TRIZ is a creative thinking exercise that was developed for the engineering field. It was developed by the Soviet inventor and science fiction author Genrich Altshuller and his colleagues in the 1940s. In English, TRIZ is typically translated as “the Theory of Inventive Problem Solving.” The full TRIZ process includes many problem-solving strategies, but a simplified version of the approach lends itself to improvement work.
When to Use TRIZ
TRIZ can help an improvement team think creatively about how to solve a problem or improve a complex process by thinking about the opposite of the desired result. TRIZ encourages participants to think outside the usual solutions by envisioning what would be the perfect system to prevent the desired result from occurring. By focusing on how to ensure that the opposite occurs, characteristics that may be preventing the desired result from happening are more easily identified and can then be addressed. As a structured creativity exercise, TRIZ works best in a small group (5-8 participants), but can be used in larger groups by applying the technique in several small groups working in parallel and then bringing pairs or trios of groups together to share and integrate their insights.
How to Use TRIZ
Step 1. Think of a difficult and complex problem that the team needs to solve or a complex process to improve. Examples of such can be found on the TRIZ website.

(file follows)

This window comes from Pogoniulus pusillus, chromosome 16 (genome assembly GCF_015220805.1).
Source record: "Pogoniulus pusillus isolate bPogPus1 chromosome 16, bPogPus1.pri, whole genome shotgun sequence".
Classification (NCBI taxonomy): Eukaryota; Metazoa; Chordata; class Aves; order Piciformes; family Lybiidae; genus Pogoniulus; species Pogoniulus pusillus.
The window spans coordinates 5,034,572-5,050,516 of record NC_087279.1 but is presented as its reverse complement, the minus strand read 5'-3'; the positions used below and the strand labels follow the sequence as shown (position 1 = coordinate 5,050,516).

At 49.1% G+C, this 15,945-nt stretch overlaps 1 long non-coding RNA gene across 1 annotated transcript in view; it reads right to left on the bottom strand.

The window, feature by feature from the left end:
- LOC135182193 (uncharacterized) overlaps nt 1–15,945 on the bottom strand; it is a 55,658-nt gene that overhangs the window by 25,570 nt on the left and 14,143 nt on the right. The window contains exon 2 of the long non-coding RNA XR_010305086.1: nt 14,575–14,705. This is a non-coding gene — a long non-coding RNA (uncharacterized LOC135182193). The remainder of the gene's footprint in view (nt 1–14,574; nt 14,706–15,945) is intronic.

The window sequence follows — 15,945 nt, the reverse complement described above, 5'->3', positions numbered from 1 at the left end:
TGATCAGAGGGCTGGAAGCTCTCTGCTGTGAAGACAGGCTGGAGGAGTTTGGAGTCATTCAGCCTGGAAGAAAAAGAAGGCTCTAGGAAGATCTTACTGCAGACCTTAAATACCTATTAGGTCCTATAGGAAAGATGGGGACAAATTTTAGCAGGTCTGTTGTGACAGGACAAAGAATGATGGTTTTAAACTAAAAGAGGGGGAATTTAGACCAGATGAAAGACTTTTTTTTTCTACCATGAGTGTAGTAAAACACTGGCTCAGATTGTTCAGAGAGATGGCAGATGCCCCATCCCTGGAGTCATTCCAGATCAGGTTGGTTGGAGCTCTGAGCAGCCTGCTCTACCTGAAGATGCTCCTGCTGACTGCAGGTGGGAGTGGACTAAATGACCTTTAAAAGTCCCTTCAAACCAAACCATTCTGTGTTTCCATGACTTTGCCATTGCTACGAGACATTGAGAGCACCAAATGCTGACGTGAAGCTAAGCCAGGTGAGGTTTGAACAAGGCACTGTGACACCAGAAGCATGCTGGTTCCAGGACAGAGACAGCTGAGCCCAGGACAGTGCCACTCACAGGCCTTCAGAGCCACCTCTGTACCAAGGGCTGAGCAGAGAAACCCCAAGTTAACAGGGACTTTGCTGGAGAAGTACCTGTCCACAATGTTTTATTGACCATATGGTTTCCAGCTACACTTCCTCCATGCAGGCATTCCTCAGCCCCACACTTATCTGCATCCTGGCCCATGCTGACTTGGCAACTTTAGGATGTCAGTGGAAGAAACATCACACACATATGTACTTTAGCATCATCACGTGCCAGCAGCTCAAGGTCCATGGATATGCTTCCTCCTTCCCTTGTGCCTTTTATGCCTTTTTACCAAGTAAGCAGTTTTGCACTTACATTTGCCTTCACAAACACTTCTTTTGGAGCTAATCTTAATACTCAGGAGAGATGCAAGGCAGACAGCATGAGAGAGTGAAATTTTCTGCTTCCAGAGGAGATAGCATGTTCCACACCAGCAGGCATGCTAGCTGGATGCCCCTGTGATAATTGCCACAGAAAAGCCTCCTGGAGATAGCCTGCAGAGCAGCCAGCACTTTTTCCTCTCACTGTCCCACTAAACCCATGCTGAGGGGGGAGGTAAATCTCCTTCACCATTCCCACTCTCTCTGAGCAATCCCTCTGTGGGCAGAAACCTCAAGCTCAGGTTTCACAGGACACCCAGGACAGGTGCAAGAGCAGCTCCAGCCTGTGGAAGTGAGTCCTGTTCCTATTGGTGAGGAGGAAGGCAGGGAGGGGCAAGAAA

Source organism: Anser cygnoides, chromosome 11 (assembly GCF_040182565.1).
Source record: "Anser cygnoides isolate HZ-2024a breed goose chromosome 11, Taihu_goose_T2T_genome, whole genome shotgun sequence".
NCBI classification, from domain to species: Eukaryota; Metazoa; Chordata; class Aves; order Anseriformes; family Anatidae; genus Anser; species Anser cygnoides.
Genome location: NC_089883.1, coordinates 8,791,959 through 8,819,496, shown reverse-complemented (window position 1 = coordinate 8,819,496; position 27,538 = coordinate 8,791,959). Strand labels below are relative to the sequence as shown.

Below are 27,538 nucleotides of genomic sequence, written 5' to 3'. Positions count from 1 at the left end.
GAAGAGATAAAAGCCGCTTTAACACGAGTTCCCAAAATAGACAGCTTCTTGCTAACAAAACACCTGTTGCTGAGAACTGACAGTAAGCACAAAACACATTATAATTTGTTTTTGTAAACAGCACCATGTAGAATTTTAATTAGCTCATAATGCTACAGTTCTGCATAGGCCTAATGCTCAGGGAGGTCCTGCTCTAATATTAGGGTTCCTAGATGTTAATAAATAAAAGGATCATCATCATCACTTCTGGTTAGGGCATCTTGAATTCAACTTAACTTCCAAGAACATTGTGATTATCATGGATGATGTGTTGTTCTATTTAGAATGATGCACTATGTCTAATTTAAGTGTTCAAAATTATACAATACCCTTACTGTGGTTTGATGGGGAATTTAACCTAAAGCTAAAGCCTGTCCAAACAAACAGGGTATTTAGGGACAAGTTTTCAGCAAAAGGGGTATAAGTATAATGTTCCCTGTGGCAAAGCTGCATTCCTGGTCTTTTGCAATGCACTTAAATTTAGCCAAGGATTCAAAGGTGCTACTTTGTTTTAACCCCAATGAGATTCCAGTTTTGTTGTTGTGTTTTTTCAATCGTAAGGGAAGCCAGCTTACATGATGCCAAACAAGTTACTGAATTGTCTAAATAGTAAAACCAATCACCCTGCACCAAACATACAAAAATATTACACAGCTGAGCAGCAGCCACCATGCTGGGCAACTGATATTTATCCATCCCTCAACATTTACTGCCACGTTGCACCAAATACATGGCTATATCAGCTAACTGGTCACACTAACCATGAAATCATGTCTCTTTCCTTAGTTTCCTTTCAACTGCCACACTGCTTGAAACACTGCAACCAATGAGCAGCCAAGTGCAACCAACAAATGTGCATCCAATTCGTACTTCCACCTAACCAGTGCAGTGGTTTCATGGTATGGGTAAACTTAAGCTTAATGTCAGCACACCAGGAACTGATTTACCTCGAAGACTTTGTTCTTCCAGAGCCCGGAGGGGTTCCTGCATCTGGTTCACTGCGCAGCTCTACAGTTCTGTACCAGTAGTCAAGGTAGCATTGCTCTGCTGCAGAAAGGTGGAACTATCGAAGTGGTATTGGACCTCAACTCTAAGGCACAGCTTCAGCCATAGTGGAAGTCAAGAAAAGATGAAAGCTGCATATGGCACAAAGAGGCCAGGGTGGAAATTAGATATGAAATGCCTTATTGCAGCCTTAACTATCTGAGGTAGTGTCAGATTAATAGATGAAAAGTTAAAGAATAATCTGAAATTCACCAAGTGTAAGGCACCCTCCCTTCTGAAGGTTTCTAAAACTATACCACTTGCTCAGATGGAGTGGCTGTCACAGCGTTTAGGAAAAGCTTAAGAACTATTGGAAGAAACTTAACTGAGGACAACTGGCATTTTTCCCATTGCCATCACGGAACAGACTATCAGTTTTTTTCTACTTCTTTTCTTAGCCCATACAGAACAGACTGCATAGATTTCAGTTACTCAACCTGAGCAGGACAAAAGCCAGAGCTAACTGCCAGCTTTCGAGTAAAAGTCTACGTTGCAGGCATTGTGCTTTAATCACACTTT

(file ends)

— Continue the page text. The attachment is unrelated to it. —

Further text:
Step 2. Describe as many of the key elements of the desired result or outcome of improving that process/solving the problem. Be as specific as possible.
Step 3. Design a comprehensive system that makes it absolutely impossible to get that result. What policies, practices, and ways of operating would make it 100% certain that there is no way any of the desired results can happen. List the key elements of the perfect system to prevent the desired result from occurring.
Step 4. Compare the list to the current situation to identify what aspects of the system are actually in place now.
Step 5. For each element of the “perfect system to prevent the desired outcome” that is similar to the current situation, identify what it would take to eliminate the similarities. Use these insights to design specific changes to make in the current process/system.
More techniques like TRIZ can be found in the resource guide, Engaging Everyone with Liberating Structures Handbook.